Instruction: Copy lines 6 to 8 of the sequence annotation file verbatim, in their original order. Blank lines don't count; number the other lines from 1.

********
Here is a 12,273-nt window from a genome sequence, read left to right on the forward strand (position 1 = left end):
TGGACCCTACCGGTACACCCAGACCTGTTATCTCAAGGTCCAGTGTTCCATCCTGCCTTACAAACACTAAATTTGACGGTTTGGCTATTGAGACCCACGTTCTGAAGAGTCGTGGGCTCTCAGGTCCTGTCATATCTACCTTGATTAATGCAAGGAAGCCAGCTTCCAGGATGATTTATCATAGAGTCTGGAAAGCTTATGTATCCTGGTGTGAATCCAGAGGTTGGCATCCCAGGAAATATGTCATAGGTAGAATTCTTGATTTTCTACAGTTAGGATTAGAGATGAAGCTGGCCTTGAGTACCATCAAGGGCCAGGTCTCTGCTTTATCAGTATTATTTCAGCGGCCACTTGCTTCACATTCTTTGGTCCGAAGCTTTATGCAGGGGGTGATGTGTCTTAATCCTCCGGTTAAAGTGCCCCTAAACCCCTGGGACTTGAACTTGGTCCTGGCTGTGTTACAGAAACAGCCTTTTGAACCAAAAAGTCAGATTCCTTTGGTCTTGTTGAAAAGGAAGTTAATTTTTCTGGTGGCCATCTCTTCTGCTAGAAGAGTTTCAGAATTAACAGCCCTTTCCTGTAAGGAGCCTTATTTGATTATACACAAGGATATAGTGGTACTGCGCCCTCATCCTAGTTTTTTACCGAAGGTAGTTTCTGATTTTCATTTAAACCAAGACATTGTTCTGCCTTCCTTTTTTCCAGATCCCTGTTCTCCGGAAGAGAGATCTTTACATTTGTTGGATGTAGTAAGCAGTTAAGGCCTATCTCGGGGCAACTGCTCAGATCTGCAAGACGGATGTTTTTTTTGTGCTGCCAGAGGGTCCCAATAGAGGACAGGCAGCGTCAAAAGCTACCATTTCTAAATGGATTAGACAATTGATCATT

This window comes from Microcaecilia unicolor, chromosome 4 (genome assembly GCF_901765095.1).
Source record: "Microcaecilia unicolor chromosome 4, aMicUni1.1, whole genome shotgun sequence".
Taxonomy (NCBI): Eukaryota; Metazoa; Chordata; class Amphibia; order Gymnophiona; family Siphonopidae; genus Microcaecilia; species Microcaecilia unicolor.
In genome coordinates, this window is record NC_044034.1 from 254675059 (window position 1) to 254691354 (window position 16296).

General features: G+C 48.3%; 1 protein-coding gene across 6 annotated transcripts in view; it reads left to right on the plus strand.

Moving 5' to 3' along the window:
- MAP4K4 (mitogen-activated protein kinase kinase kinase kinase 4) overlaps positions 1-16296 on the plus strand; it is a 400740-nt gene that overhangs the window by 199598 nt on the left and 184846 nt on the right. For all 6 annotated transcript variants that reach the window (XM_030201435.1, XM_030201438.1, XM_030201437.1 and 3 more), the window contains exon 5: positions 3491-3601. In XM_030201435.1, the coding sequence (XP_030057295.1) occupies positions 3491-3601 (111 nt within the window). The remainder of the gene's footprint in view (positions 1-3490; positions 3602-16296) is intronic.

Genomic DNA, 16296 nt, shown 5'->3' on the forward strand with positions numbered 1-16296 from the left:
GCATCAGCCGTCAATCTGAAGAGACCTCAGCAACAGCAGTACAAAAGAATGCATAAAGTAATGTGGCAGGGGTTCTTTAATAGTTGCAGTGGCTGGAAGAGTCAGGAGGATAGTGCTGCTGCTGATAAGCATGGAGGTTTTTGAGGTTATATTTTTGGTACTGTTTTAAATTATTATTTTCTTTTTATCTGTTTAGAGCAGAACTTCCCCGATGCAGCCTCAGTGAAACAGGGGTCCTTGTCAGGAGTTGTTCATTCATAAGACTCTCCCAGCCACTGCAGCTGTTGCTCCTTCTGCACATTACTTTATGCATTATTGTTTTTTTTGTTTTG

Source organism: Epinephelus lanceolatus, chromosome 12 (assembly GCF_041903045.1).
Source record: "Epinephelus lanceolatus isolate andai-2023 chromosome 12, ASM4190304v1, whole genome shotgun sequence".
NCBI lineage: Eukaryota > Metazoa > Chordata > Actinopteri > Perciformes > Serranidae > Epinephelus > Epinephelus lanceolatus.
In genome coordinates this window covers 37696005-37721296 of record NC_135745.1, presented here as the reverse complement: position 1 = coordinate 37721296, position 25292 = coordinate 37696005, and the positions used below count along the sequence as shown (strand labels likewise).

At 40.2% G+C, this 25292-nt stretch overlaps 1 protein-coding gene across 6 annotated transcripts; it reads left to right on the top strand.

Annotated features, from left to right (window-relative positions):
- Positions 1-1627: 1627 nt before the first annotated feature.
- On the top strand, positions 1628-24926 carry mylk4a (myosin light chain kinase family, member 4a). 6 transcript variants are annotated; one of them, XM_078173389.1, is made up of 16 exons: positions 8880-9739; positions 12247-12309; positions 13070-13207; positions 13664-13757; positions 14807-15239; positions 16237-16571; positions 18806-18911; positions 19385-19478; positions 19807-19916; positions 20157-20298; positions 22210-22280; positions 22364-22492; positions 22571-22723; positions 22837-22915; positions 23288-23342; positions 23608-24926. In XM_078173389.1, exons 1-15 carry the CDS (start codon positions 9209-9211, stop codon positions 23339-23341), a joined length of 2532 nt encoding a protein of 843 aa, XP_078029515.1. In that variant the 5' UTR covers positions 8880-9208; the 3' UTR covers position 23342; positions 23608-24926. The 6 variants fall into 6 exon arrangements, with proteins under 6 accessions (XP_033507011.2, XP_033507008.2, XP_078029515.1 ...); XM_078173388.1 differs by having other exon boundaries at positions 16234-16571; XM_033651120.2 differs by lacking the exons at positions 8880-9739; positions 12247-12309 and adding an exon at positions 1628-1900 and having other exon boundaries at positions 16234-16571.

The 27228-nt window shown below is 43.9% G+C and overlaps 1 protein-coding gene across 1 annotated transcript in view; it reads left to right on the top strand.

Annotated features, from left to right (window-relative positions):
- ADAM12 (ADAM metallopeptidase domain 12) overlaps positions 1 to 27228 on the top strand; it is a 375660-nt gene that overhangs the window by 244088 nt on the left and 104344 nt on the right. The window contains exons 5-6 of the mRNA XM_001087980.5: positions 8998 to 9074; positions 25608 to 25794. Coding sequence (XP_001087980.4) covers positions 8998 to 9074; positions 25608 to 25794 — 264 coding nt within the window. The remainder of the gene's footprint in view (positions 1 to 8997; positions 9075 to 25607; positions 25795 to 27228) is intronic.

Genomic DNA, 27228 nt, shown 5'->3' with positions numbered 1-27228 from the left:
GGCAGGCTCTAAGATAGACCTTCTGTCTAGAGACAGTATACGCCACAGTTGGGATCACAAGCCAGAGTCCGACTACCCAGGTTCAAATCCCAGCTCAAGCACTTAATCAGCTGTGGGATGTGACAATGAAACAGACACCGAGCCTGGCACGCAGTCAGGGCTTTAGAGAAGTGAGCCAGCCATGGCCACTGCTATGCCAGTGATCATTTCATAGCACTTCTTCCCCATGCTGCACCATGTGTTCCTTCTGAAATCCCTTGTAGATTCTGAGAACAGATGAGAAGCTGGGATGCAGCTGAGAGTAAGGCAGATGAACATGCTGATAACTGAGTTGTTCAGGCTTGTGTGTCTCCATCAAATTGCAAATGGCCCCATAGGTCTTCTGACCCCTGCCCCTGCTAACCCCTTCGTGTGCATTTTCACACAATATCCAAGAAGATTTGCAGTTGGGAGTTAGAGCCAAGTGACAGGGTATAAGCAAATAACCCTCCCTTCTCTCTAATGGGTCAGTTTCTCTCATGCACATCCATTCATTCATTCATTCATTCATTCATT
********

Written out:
In genome coordinates, this window is record NC_044034.1 from 254675059 (window position 1) to 254691354 (window position 16296).

General features: G+C 48.3%; 1 protein-coding gene across 6 annotated transcripts in view; it reads left to right on the plus strand.

Moving 5' to 3' along the window: